Environmental regulation of agriculture

Juliet Eilperin writes in the Washington Post today about the public policy of environmental regulation for agriculture:

Agriculture does not occupy a prominent place in America's environmental policy debates, but farming has arguably more of an impact on the land, air and water than any other sector in the U.S. economy, environmental and industry experts say. In addition to producing airborne emissions, farms take up nearly half of the nation's land, and nutrient-laden runoff from farms affects such waterways as local streams and the Gulf of Mexico.
The most interesting parts of the article explain how Bush administration officials ordered the Environmental Protection Agency "to stop investigating farm emissions in 2001":
But the EPA's amnesty for major livestock producers may amount to a temporary reprieve as even farmers' most loyal political allies are sensing a shift in public sentiment. Calvin M. Dooley, a former central California farmer who served in the House for 14 years, said local attitudes hardened during his time in office, which ended this year.

"There's a different political environment in the Central Valley today," said Dooley, a Democrat who now heads the Food Products Association. "More and more people have become increasingly concerned about the health and environmental consequences of our air quality."

National Association of Farmers' Market Nutrition Programs (NAFMNP) conference

The National Association of Farmers' Market Nutrition Programs (NAFMNP) will hold its annual conference October 26-29 in Plymouth, MA. Speakers include USDA's Under Secretary Eric Bost, and Wil Bullock, Jr. , with the Food Project, a 24-year-old food advocate from Boston. This association has roots in the work of the School of Nutrition at Tufts in the 1980s (before the Friedman School was named) and the Massachusetts state government.

Friday, September 23, 2005

Ed Olsen, housing, and New Orleans

In several recent posts, the Marginal Revolution weblog emphasizes the advantages of Virginia economist Edgar Olsen's housing voucher plan for hurricane victims over the trailer ghettoes being planned by the Administration. Olsen writes:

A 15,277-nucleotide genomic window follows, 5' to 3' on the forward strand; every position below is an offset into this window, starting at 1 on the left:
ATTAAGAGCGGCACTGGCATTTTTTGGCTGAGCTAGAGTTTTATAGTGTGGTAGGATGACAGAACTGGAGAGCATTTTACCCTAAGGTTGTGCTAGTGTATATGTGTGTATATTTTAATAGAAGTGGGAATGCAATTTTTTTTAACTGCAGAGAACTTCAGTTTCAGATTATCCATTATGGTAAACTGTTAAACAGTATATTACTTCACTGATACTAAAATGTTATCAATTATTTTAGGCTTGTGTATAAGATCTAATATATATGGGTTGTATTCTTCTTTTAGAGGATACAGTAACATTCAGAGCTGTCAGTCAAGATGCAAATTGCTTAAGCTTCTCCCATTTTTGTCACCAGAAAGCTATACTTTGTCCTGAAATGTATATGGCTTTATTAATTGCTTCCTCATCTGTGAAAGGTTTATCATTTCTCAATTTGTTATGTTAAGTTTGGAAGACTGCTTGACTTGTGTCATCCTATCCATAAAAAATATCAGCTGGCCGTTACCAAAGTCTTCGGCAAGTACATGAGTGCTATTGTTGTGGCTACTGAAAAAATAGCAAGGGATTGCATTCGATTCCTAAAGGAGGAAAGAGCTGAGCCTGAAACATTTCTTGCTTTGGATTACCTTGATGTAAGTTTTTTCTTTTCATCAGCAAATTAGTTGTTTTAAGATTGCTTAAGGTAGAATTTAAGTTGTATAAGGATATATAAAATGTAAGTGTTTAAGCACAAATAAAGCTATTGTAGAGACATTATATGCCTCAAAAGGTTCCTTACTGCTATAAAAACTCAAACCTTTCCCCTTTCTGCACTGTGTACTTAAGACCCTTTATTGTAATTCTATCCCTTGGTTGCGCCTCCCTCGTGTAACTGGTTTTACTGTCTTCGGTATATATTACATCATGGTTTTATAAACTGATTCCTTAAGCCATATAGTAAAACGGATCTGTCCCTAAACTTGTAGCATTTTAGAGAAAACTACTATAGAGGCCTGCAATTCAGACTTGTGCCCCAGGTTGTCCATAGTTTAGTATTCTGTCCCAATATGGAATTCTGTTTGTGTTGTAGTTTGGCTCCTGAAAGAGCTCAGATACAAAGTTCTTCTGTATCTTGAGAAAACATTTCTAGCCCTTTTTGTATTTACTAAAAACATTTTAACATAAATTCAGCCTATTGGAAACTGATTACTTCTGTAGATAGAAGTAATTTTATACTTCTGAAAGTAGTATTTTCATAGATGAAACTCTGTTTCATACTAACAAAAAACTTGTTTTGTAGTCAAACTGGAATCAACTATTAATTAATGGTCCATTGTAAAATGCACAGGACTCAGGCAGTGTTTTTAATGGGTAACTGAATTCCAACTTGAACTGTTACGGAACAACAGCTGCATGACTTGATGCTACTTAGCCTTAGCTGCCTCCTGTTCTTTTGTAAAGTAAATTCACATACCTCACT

What the people displaced by Hurricane Katrina need most now is housing. Hundreds of thousands of families are now living in temporary housing and shelters, sometimes little more than tents, throughout the south central region. These families cannot wait for new housing to be built.

Fortunately, new construction is not necessary to solve the immediate problem. Enormous numbers of vacant units in the region are available for immediate occupancy by families with the ability to pay rent — and a simple expansion of HUD’s largest housing program would provide even the poorest families with the means to rent these units.

The rental vacancy rate in the United States is at a historically high level. For all metropolitan areas as a group, it is over 10 percent. The largest metropolitan areas in the south central region have some of the highest vacancy rates – 15.6 percent in Houston, 14.4 percent in San Antonio, 12.8 percent in Dallas, 12.2 percent in Memphis, 13.1 percent in Birmingham and 18.5 percent in Atlanta. Vacancy rates for smaller metropolitan areas and non-metropolitan areas are also at historically high levels. In short, many rental units in the south central region and throughout the country are available for immediate occupancy by people with the ability to pay the rent.

Fortunately, no new federal program is required to match families suddenly needing housing with an existing stock of vacant apartments. The United States government already operates a program that would enable low-income families to pay the rent for these units. The Section 8 Housing Choice Voucher Program currently serves about two million families throughout the country. It enables participants to occupy privately owned units renting for up to, and somewhat above, the local median rent. Enormous numbers of vacant units could be occupied immediately by families with these housing vouchers.

Coincidentally, my one visit ever to New Orleans was at Prof. Olsen's invitation, to serve as discussant in a session Olsen organized on food assistance and welfare policy at the annual meeting last November of the Southern Economic Association. The session included, for example, Chris Swann's interesting paper on WIC participation dynamics, which found that policies to encourage participation by women who have never participated previously may be particularly beneficial.